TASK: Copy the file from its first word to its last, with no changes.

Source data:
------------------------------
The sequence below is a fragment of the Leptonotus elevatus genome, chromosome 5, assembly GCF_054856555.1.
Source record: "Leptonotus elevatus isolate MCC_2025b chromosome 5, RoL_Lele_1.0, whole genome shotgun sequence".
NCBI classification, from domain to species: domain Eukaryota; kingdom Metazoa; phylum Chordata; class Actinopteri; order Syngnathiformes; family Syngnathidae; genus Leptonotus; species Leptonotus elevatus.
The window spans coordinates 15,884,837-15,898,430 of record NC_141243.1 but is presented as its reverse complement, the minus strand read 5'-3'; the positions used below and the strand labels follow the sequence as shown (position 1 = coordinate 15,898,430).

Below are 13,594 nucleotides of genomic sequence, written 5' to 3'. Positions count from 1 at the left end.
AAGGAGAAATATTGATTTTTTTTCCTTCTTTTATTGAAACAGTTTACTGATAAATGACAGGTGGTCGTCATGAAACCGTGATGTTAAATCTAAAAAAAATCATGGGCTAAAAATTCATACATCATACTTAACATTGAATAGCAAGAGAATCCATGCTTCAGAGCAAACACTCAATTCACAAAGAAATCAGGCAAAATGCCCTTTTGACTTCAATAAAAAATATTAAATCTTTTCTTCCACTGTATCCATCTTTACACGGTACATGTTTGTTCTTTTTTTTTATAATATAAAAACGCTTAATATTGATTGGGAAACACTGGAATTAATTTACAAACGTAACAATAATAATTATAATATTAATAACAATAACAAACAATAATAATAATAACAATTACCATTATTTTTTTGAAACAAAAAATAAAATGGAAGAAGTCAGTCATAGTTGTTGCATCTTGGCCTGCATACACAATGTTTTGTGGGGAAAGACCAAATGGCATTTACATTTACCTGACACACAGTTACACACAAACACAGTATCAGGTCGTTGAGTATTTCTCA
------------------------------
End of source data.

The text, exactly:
The sequence below is a fragment of the Leptonotus elevatus genome, chromosome 5, assembly GCF_054856555.1.
Source record: "Leptonotus elevatus isolate MCC_2025b chromosome 5, RoL_Lele_1.0, whole genome shotgun sequence".
NCBI classification, from domain to species: domain Eukaryota; kingdom Metazoa; phylum Chordata; class Actinopteri; order Syngnathiformes; family Syngnathidae; genus Leptonotus; species Leptonotus elevatus.
The window spans coordinates 15,884,837-15,898,430 of record NC_141243.1 but is presented as its reverse complement, the minus strand read 5'-3'; the positions used below and the strand labels follow the sequence as shown (position 1 = coordinate 15,898,430).

Below are 13,594 nucleotides of genomic sequence, written 5' to 3'. Positions count from 1 at the left end.
AAGGAGAAATATTGATTTTTTTTCCTTCTTTTATTGAAACAGTTTACTGATAAATGACAGGTGGTCGTCATGAAACCGTGATGTTAAATCTAAAAAAAATCATGGGCTAAAAATTCATACATCATACTTAACATTGAATAGCAAGAGAATCCATGCTTCAGAGCAAACACTCAATTCACAAAGAAATCAGGCAAAATGCCCTTTTGACTTCAATAAAAAATATTAAATCTTTTCTTCCACTGTATCCATCTTTACACGGTACATGTTTGTTCTTTTTTTTTATAATATAAAAACGCTTAATATTGATTGGGAAACACTGGAATTAATTTACAAACGTAACAATAATAATTATAATATTAATAACAATAACAAACAATAATAATAATAACAATTACCATTATTTTTTTGAAACAAAAAATAAAATGGAAGAAGTCAGTCATAGTTGTTGCATCTTGGCCTGCATACACAATGTTTTGTGGGGAAAGACCAAATGGCATTTACATTTACCTGACACACAGTTACACACAAACACAGTATCAGGTCGTTGAGTATTTCTCA